New Drug Offers Hope to Sufferers of Premature Ejaculation

According to statistics published in the Journal of the Medical Association in 1999, around 30 percent of men consider that they ejaculate too quickly during sex. If this is indeed the case, premature ejaculation is by far the most prevalent male sexual dysfunction. Of course, this can be a pretty subjective issue – what might seem like a sprint to one man may seem like a marathon to the next.

Most sex therapists agree however, that the ‘normal’ time frame between penetration and ejaculation is between two and ten minutes. In fact, an official definition of premature ejaculation published in the Journal of Sexual Medicine in 2008 states that sufferers usually climax within a minute or so of penetration and that the condition causes significant anxiety and concern.

If you are one of these men, you may be interested to know that a new medication has just hit the market. The drug, branded Priligy (known by the pharmaceutical name Dapoxetine) is the first drug of its kind to be specifically developed and licensed for the treatment of premature ejaculation. Presently, Priligy has been granted licenses in a number of EU countries including Germany, Sweden, and Italy; and most recently in the UK. At the time of writing, the drug is still awaiting approval by the FDA for marketing in the US – although it can be purchased online.

Priligy only has to be taken when needed, 1-3 hours before sex, and according to clinical trials can increase the length of sex by up to three times.

In a preliminary study published in the international medical journal The Lancet in 2006 for example, the effectiveness and safety of Priligy was examined in a 12 week trial involving over 2600 sufferers of premature ejaculation. Those given a placebo showed little improvement in ejaculatory control; whilst those given the new treatment increased the time they took to ejaculate from an average of 0.91 minutes to 3.32 minutes. In fact, five clinical trials testing the effectiveness of Priligy on over 6000 men in total in the last few years have all shown similar results.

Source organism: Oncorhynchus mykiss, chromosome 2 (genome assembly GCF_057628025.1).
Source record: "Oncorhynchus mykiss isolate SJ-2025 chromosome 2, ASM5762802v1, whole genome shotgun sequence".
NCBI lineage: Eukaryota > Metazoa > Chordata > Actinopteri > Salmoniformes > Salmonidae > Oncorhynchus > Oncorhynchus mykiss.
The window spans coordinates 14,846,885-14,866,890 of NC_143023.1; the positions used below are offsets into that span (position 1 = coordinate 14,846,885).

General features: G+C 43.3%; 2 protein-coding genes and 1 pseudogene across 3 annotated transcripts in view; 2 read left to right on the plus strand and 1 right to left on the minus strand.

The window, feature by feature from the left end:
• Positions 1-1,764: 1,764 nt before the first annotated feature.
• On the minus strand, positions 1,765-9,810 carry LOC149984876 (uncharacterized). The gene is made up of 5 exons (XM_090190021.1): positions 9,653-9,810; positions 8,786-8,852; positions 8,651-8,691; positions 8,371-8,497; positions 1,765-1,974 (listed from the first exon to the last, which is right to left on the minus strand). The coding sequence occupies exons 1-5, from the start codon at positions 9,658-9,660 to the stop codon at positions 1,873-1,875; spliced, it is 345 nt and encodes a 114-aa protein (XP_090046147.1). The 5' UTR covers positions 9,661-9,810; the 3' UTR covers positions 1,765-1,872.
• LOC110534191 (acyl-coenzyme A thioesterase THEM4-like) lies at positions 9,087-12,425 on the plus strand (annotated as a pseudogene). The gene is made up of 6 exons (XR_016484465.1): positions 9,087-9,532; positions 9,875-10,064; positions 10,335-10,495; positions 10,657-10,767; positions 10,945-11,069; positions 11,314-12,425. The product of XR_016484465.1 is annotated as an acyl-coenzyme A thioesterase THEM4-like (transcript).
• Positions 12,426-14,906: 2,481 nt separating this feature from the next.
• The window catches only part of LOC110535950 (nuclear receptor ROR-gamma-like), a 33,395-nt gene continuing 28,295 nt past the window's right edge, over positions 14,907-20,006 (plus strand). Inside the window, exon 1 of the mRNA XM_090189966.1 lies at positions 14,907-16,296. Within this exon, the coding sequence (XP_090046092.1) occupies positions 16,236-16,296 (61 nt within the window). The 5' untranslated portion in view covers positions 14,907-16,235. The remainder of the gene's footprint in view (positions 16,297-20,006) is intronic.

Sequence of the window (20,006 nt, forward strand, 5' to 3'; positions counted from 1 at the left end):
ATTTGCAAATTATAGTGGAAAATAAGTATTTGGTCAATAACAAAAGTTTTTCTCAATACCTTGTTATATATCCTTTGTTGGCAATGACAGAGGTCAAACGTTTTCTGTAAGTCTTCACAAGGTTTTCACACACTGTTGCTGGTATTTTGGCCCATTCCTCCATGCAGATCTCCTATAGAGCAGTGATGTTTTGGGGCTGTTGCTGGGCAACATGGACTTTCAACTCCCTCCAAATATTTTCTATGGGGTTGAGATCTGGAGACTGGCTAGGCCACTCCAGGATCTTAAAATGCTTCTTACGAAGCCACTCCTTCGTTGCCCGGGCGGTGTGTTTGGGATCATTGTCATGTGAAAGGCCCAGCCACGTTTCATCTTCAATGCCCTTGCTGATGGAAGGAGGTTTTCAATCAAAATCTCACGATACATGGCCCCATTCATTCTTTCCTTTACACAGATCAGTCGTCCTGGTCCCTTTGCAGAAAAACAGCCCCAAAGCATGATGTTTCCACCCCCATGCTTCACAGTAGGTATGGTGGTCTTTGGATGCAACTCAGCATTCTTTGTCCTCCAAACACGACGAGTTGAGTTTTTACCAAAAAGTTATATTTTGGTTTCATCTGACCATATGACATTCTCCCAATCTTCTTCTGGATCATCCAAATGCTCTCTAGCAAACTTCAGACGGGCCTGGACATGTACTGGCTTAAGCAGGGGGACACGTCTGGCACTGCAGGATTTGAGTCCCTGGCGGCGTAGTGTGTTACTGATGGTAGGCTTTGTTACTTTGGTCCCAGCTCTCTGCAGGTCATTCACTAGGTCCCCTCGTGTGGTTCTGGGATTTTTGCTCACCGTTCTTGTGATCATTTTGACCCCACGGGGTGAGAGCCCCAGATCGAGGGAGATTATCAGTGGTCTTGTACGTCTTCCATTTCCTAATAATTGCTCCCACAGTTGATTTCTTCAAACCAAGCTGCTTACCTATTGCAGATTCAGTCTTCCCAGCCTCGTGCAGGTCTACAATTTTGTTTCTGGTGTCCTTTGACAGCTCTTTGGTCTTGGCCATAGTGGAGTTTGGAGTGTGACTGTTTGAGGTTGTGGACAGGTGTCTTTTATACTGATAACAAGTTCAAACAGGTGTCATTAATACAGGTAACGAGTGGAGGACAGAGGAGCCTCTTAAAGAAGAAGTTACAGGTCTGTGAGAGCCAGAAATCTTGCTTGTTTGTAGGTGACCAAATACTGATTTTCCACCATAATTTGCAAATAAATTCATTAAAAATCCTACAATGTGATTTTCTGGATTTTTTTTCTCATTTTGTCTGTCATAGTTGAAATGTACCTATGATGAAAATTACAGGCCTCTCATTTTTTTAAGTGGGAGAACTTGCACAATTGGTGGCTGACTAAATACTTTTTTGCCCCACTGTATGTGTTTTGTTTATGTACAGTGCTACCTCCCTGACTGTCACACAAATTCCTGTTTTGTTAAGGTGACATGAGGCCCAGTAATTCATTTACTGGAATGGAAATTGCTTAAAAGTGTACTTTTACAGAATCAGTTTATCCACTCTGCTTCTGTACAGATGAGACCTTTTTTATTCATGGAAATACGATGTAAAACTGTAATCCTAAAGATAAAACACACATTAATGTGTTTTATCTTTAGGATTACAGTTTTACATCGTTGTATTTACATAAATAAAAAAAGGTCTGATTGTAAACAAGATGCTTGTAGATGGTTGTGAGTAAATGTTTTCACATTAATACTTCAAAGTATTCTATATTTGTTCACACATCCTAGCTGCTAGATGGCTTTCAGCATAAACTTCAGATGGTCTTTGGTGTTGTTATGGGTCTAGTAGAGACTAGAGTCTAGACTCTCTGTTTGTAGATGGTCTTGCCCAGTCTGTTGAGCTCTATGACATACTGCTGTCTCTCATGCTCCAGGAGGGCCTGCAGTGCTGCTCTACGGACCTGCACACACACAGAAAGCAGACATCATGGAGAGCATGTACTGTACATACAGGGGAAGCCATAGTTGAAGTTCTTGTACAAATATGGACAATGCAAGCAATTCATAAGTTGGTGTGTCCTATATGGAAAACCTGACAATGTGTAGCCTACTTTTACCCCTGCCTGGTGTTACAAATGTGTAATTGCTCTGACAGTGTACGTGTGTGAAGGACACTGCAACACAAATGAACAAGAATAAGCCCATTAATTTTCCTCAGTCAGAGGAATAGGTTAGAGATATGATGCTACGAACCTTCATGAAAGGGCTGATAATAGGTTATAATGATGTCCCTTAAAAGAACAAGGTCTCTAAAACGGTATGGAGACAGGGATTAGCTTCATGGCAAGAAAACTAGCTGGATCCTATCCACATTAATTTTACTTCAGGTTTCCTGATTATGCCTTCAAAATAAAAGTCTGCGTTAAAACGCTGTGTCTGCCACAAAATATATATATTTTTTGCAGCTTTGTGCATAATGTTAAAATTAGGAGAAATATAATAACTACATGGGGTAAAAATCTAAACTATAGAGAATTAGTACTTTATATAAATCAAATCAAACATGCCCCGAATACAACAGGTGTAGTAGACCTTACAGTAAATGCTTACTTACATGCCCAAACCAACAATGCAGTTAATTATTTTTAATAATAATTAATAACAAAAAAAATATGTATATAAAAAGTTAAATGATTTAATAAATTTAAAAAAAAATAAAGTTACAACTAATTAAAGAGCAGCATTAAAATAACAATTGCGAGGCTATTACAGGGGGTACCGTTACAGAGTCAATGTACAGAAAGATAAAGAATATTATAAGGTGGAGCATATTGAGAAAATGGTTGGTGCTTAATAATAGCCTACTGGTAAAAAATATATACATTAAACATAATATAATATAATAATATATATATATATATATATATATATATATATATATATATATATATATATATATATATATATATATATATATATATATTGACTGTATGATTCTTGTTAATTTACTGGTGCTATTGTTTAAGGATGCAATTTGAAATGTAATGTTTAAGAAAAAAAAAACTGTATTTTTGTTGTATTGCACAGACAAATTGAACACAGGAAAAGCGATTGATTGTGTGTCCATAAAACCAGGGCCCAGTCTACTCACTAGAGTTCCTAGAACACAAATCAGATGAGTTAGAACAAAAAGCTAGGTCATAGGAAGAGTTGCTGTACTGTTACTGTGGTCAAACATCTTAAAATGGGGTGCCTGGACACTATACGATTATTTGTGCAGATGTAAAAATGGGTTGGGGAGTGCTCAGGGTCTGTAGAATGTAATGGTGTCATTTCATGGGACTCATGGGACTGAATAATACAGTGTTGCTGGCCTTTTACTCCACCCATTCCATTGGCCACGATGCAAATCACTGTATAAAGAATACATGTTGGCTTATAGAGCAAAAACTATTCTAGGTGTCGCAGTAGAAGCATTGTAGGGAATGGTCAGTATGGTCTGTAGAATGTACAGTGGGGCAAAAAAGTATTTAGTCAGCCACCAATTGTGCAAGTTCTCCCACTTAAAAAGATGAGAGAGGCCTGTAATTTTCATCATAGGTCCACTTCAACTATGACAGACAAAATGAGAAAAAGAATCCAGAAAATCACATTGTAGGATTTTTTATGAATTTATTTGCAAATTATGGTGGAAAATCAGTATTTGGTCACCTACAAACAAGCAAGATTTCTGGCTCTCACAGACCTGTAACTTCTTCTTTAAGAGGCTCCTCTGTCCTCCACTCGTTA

Priligy is specifically designed to be taken as and when required, as opposed to every day. According to research published in the urology journal BJU International in 2008, the drug is both fast acting and is then quickly eliminated from the body within 24 hours – therefore preventing any potential build up of toxicity in the body. Reported side effects of the drug are relatively mild but include nausea (8.7% of men), headache (5.9%) and dizziness (3%). However, given the short acting nature of Priligy, these potential adverse side effects are short lived.

Rise in Popularity of Online Pharmacies Has Serious Consequences

The unregulated sale of controlled drugs through online pharmacies is a growing trend in the United States. In a society heavily influenced by the sultry lure of the prescription medications that are currently used to treat a variety of biological and behavioral problems, it comes as no surprise that eventually many of our medical needs would be met by online pharmaceutical retailers. There are many benefits to this type of drug distribution. The disabled or homebound population can have their medications conveniently delivered to their homes, shoppers enjoy a certain level of discretion and anonymity, and the selection of products is vast. Item information can be easily researched and compared through the use of websites, and computers can quickly catch potentially dangerous prescription errors. However, despite the seeming benefits of this online trade, there are many significant drawbacks also associated with the sale of online prescription drugs.

In a study released last Wednesday July 9th, by the National Center on Addiction and Substance Abuse at Columbia University, under the leadership of Joseph Califano, it was found that most websites selling prescription opioids, stimulants, and depressants require no legitimate prescription to do so. This rise in illegitimate drug activity has also been linked to the growing abuse of prescription drugs especially amongst college students. This year alone there are 365 sites devoted to selling controlled medications by mail. Controlled drugs commonly purchased without a prescription included Oxycontin, methadone, Vicodin, Xanax, and Valium.